Expert’s commentary: The situation with coronavirus in the South Caucasus

David Shahnazaryan, leading analyst, Former Armenian Minister of Interior

The spread of coronavirus in all three countries of the South Caucasus is fundamentally different and it demonstrates different patterns of behavior of the authorities. At present, approximately 360 cases per 100,000 people are registered in Armenia, 94 in Azerbaijan, and 20 in Georgia. It is already known that unregistered cases play an important role in measuring the spread of coronavirus.

Trinity Gergeti Church, Kazbegi, Georgia. Photo by Iman Gozal on Unsplash.

 

At the moment, we can say that the degree of registration is the highest in Georgia, it is less in Azerbaijan and the lowest in Armenia. At the moment, according to the simulation results in Armenia, it can be presumed that there are 83 thousand cases of COVID-19, including 8.140 people who recovered, 216 dead, 27.5 thousand in the incubation period, 25 thousand active carriers with the symptoms and 22.4 thousand active carriers without any any symptoms. The under-registration level can be indirectly estimated based on the Test Positivity Rate, which in recent days has been 41% in Armenia, 4% in Azerbaijan and 0.2% in Georgia, where, accordingly, only 1 out of 500 tests gives a positive result.

To date, the situation is only in Georgia under the control of the authorities. The Georgian government was able to consolidate efforts and since January 2020 was engaged in preventing the spread of the epidemic and in general it managed to achieve this result, although with rather great damage to the economy. In Georgia, artificially, thanks to extensive testing and tracing of contacts of infected people, strict quarantine, effective communication with society and many less significant measures, they managed to extinguish the outbreak of coronavirus, although this fight is not over yet. In a month, Georgia is going to begin to open borders for tourists from countries where the epidemiological situation is under control and for people who have a “covert passport”, as a result, the risk of an epidemic return will be minimized and, when new foci appear, with the help of advanced testing they will be able to catch pay off until the epidemic has time to grow. In total, 12 people died from coronavirus in Georgia.

In Azerbaijan, the situation is ambiguous. First, the spread of the number of carriers of the virus began in Azerbaijan, and this growth was especially active in late March or early April. Subsequently, it was possible to temporarily repay this wave, but since the efforts of the government were not effective and unstable, a new wave began in May, especially active growth began to be recorded in the second half of May. The Azerbaijani government is gradually opening the economy, despite the spread of infection, hoping to restrain its development in some other way. At present, the healthcare system in Azerbaijan is still coping with the flow of infected people, but at some point, if trends continue, its capacities will begin to be missed if the epidemic cannot be stopped.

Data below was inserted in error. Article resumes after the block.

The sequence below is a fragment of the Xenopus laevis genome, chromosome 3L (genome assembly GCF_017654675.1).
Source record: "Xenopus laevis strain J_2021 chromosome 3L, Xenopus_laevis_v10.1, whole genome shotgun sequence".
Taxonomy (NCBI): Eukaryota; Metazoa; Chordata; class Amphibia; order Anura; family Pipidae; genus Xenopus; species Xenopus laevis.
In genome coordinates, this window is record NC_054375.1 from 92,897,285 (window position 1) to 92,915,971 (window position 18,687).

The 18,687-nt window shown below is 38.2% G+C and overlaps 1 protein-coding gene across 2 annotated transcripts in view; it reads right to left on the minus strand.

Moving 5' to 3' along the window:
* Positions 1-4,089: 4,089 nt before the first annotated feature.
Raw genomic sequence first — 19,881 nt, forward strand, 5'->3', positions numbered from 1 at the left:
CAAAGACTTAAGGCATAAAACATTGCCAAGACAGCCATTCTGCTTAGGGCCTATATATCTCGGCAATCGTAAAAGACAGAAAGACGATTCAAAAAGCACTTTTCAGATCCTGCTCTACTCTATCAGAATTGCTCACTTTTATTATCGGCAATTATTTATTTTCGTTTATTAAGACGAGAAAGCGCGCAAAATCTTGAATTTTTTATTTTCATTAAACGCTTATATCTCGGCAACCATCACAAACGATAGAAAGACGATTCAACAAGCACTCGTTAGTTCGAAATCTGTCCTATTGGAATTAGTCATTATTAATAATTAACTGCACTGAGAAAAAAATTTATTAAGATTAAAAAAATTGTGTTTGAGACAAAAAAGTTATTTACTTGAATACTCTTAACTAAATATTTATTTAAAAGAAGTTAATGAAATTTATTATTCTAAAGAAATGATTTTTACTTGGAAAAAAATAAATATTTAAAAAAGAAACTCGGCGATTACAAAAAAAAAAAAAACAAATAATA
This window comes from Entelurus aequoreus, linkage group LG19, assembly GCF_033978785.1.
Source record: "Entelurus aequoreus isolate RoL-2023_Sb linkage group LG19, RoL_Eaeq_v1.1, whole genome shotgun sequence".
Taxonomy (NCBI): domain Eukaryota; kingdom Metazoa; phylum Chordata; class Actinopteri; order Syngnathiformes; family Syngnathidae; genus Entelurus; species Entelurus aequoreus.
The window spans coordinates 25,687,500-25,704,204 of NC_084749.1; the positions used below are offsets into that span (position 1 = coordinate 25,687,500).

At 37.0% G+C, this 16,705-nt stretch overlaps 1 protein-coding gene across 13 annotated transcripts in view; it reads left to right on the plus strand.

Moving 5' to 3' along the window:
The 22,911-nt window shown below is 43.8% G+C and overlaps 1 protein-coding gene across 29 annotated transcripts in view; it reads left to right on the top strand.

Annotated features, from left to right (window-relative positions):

In Armenia, the situation is the most difficult. The government acknowledged that there was a risk of the “Italian scenario”, and also stated that there were serious risks that the situation would get out of control. It is also stated that if the situation cannot be returned to control, then quarantine can be returned. In addition, the government understands that the majority of carriers are not registered and cites figures similar to the author’s calculations, according to which there are about 20 thousand asymptomatic carriers in the country. The following errors were made: the commission established at the end of January did not take any action, the borders with Italy were closed too late, an election campaign was conducted in Armenia at the initial stage of the epidemic, the ruling force organized mass meetings in support of its position. Later quarantine was introduced, but the government’s fear of social discontent did not allow it to enforce quarantine. As a result, Armenia suffered all economic losses from quarantine and pandemic, but did not make significant progress in saving lives. In Armenia, the authorities introduced an artificial division into those who died from coronavirus and with coronavirus, and the ratio of these numbers changes sharply depending on the alleged political expediency and is generally manipulated. In addition, several unregistered deaths from COVID-19 have been reported in the press. In Armenia, almost three times more deaths than in Georgia and Azerbaijan in total and ten times in terms of 100,000 of the population. At the moment, the healthcare system has almost ceased to cope with the influx of patients, many are sent home, the number of tests is low, and the number of seriously ill patients is growing by 10% per day and currently stands at about 500 (registered).